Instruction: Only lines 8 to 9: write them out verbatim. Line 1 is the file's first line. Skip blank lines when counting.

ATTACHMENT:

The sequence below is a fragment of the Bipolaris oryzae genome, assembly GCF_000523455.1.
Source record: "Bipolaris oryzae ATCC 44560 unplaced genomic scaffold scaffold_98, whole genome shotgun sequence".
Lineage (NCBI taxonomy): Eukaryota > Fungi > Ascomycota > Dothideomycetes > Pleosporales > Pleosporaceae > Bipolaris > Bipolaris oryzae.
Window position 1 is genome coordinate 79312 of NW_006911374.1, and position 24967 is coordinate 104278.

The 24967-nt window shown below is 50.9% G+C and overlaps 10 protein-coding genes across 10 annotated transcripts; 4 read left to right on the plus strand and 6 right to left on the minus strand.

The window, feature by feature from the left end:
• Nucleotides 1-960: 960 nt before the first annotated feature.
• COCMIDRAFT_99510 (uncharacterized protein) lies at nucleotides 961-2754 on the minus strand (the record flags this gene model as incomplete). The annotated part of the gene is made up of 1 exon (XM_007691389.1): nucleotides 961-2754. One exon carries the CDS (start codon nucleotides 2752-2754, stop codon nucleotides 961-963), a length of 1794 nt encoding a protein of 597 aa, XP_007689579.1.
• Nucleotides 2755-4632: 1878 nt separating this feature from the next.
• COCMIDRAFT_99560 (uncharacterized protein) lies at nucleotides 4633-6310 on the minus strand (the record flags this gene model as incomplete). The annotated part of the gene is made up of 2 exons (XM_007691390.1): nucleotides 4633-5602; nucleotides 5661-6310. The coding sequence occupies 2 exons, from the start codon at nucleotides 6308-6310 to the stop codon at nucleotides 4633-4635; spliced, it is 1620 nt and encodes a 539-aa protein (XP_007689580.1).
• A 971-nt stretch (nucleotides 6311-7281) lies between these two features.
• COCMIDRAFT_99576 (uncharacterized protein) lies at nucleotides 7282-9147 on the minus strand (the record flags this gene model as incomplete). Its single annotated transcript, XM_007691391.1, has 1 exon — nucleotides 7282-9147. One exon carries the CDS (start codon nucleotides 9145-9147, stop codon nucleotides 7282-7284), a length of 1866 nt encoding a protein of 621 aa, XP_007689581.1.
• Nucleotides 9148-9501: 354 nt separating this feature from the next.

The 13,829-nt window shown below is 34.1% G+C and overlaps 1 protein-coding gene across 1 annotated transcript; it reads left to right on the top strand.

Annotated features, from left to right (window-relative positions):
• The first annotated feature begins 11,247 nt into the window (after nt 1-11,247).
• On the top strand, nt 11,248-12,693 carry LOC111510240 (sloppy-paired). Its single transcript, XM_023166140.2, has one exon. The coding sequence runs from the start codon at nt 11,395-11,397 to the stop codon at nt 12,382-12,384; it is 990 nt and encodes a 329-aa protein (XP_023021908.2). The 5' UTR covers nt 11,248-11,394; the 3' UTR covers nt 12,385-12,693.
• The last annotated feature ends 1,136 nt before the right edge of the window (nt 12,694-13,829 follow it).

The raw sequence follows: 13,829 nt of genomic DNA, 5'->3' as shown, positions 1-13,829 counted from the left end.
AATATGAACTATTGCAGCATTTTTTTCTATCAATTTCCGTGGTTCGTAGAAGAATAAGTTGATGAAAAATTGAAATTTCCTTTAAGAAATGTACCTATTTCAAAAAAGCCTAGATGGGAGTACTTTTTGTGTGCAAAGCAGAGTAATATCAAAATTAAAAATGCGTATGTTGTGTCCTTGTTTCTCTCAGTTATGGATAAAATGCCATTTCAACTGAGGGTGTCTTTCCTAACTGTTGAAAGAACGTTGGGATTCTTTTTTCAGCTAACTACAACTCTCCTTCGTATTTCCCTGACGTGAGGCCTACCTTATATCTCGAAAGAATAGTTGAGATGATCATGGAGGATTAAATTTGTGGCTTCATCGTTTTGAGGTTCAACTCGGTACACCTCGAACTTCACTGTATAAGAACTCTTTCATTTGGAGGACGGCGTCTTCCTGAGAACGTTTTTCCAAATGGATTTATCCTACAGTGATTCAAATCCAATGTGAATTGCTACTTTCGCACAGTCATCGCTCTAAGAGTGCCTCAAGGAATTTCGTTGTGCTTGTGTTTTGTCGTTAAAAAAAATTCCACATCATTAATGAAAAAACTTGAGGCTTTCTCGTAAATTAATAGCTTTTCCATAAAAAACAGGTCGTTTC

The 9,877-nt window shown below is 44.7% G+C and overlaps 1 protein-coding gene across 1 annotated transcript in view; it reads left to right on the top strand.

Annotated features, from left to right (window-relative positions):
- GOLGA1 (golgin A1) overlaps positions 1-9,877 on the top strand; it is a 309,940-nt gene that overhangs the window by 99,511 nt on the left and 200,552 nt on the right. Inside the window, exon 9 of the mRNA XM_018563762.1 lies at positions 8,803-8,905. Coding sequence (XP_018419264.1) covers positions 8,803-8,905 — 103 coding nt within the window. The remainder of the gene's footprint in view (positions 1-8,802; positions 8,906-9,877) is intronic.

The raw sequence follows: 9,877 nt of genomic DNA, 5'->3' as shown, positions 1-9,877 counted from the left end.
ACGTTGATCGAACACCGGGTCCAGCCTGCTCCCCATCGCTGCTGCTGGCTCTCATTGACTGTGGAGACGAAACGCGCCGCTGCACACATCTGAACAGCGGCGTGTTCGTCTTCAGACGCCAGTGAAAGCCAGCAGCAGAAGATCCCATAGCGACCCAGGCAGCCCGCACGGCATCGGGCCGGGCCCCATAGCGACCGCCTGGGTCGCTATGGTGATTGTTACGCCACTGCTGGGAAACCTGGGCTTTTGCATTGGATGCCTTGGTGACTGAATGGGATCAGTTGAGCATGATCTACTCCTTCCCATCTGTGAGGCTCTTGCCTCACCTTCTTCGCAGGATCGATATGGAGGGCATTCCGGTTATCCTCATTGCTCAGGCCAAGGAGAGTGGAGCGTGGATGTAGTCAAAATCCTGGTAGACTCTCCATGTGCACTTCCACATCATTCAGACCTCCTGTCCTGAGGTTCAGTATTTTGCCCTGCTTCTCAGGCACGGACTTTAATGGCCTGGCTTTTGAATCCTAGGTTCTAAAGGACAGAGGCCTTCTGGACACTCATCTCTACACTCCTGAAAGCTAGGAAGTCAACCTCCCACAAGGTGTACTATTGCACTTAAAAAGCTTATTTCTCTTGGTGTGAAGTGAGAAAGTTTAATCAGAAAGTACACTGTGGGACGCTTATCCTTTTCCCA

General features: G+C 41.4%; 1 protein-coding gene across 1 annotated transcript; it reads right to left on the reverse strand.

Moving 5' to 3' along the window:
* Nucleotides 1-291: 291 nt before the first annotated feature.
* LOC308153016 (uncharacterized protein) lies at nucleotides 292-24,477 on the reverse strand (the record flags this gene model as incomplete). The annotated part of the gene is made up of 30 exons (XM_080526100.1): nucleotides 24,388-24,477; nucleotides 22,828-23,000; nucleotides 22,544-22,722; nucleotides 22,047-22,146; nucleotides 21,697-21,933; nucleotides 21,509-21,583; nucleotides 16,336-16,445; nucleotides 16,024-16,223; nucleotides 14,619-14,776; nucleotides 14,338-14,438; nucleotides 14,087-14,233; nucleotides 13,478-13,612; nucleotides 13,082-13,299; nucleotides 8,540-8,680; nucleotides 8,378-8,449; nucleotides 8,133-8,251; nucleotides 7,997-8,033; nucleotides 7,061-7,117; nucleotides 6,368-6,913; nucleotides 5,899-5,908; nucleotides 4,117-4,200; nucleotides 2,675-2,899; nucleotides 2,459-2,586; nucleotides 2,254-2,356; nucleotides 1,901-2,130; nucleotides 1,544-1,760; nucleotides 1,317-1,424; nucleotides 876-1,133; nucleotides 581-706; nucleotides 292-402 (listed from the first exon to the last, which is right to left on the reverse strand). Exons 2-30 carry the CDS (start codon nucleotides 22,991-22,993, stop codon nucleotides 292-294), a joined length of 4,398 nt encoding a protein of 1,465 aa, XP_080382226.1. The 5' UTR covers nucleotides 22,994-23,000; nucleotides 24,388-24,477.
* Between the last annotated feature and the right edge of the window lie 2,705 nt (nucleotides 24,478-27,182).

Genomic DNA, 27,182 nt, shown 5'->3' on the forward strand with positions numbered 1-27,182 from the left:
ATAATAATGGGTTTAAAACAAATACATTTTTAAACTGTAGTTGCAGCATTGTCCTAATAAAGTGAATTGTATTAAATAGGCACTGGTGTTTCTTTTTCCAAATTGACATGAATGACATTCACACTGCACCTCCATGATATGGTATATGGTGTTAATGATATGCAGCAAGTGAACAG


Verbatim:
• COCMIDRAFT_99510 (uncharacterized protein) lies at nucleotides 961-2754 on the minus strand (the record flags this gene model as incomplete). The annotated part of the gene is made up of 1 exon (XM_007691389.1): nucleotides 961-2754. One exon carries the CDS (start codon nucleotides 2752-2754, stop codon nucleotides 961-963), a length of 1794 nt encoding a protein of 597 aa, XP_007689579.1.
• Nucleotides 2755-4632: 1878 nt separating this feature from the next.